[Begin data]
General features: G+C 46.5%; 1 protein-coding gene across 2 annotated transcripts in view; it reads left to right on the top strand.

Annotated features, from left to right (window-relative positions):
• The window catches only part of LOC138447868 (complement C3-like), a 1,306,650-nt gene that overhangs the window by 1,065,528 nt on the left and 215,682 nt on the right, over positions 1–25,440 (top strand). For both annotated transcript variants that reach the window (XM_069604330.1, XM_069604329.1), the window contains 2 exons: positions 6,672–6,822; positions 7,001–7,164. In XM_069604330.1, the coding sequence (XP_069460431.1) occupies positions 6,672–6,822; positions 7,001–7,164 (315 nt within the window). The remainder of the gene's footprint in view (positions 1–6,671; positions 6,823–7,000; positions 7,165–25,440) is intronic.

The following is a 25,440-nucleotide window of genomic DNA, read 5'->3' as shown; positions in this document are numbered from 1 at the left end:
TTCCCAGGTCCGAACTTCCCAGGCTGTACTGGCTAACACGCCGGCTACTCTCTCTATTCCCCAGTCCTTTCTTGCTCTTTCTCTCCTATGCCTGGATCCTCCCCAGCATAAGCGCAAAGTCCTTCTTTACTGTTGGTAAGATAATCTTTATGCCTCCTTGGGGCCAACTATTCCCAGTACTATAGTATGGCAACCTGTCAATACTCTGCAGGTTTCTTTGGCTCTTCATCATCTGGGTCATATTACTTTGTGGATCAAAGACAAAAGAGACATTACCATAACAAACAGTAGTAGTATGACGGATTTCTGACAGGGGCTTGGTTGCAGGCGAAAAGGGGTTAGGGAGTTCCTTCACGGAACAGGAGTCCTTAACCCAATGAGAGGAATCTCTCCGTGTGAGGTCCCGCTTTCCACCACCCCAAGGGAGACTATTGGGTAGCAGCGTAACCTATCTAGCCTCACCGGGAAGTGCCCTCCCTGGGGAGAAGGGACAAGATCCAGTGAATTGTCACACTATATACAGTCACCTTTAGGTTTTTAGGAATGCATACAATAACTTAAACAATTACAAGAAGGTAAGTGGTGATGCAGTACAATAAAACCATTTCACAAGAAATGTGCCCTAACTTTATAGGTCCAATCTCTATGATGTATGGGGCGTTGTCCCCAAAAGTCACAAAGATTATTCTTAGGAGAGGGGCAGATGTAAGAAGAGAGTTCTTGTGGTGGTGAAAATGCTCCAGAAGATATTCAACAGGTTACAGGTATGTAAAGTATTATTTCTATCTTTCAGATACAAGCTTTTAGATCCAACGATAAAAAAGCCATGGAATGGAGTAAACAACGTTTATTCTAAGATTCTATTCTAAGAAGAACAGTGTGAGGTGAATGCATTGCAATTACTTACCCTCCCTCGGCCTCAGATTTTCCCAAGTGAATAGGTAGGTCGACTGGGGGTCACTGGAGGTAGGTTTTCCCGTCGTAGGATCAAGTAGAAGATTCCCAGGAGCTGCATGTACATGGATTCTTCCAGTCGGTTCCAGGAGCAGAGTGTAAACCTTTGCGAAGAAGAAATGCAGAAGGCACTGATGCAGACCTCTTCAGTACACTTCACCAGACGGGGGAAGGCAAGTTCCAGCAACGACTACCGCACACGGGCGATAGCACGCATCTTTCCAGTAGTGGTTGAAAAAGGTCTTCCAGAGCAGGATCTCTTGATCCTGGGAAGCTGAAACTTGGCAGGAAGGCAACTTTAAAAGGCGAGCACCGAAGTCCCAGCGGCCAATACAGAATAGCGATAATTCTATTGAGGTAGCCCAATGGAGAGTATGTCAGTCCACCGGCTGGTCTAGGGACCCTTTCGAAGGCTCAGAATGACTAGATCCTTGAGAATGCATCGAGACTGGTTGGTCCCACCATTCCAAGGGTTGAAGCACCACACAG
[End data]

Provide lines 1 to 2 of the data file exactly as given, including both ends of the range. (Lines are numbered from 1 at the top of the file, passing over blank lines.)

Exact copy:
General features: G+C 46.5%; 1 protein-coding gene across 2 annotated transcripts in view; it reads left to right on the top strand.

Annotated features, from left to right (window-relative positions):